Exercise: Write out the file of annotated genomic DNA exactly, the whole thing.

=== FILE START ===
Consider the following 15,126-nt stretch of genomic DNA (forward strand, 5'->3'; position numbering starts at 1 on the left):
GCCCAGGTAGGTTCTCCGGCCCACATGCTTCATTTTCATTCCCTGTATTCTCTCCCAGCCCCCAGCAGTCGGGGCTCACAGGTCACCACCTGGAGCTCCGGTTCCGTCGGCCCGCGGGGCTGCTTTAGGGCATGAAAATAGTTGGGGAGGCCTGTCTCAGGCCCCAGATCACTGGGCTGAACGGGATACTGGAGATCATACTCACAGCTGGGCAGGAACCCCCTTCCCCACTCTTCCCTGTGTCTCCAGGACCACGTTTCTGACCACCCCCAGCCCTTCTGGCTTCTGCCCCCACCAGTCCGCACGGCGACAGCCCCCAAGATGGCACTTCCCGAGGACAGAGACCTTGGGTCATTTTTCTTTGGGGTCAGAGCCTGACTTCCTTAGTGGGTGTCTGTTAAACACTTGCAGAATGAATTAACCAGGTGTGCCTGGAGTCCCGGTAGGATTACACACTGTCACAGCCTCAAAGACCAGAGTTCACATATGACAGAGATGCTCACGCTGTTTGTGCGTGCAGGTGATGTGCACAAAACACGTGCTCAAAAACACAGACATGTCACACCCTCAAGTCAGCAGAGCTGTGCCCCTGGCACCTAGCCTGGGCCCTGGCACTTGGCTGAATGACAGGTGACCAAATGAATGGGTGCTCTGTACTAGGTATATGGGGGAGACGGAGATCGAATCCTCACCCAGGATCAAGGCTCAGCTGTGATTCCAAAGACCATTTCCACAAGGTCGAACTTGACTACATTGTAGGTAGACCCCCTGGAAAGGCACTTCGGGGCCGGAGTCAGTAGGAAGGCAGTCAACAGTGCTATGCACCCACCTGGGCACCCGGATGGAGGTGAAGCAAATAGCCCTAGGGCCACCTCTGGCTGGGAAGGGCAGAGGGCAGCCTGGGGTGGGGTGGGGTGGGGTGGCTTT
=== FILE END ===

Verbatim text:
Consider the following 15,126-nt stretch of genomic DNA (forward strand, 5'->3'; position numbering starts at 1 on the left):
GCCCAGGTAGGTTCTCCGGCCCACATGCTTCATTTTCATTCCCTGTATTCTCTCCCAGCCCCCAGCAGTCGGGGCTCACAGGTCACCACCTGGAGCTCCGGTTCCGTCGGCCCGCGGGGCTGCTTTAGGGCATGAAAATAGTTGGGGAGGCCTGTCTCAGGCCCCAGATCACTGGGCTGAACGGGATACTGGAGATCATACTCACAGCTGGGCAGGAACCCCCTTCCCCACTCTTCCCTGTGTCTCCAGGACCACGTTTCTGACCACCCCCAGCCCTTCTGGCTTCTGCCCCCACCAGTCCGCACGGCGACAGCCCCCAAGATGGCACTTCCCGAGGACAGAGACCTTGGGTCATTTTTCTTTGGGGTCAGAGCCTGACTTCCTTAGTGGGTGTCTGTTAAACACTTGCAGAATGAATTAACCAGGTGTGCCTGGAGTCCCGGTAGGATTACACACTGTCACAGCCTCAAAGACCAGAGTTCACATATGACAGAGATGCTCACGCTGTTTGTGCGTGCAGGTGATGTGCACAAAACACGTGCTCAAAAACACAGACATGTCACACCCTCAAGTCAGCAGAGCTGTGCCCCTGGCACCTAGCCTGGGCCCTGGCACTTGGCTGAATGACAGGTGACCAAATGAATGGGTGCTCTGTACTAGGTATATGGGGGAGACGGAGATCGAATCCTCACCCAGGATCAAGGCTCAGCTGTGATTCCAAAGACCATTTCCACAAGGTCGAACTTGACTACATTGTAGGTAGACCCCCTGGAAAGGCACTTCGGGGCCGGAGTCAGTAGGAAGGCAGTCAACAGTGCTATGCACCCACCTGGGCACCCGGATGGAGGTGAAGCAAATAGCCCTAGGGCCACCTCTGGCTGGGAAGGGCAGAGGGCAGCCTGGGGTGGGGTGGGGTGGGGTGGCTTT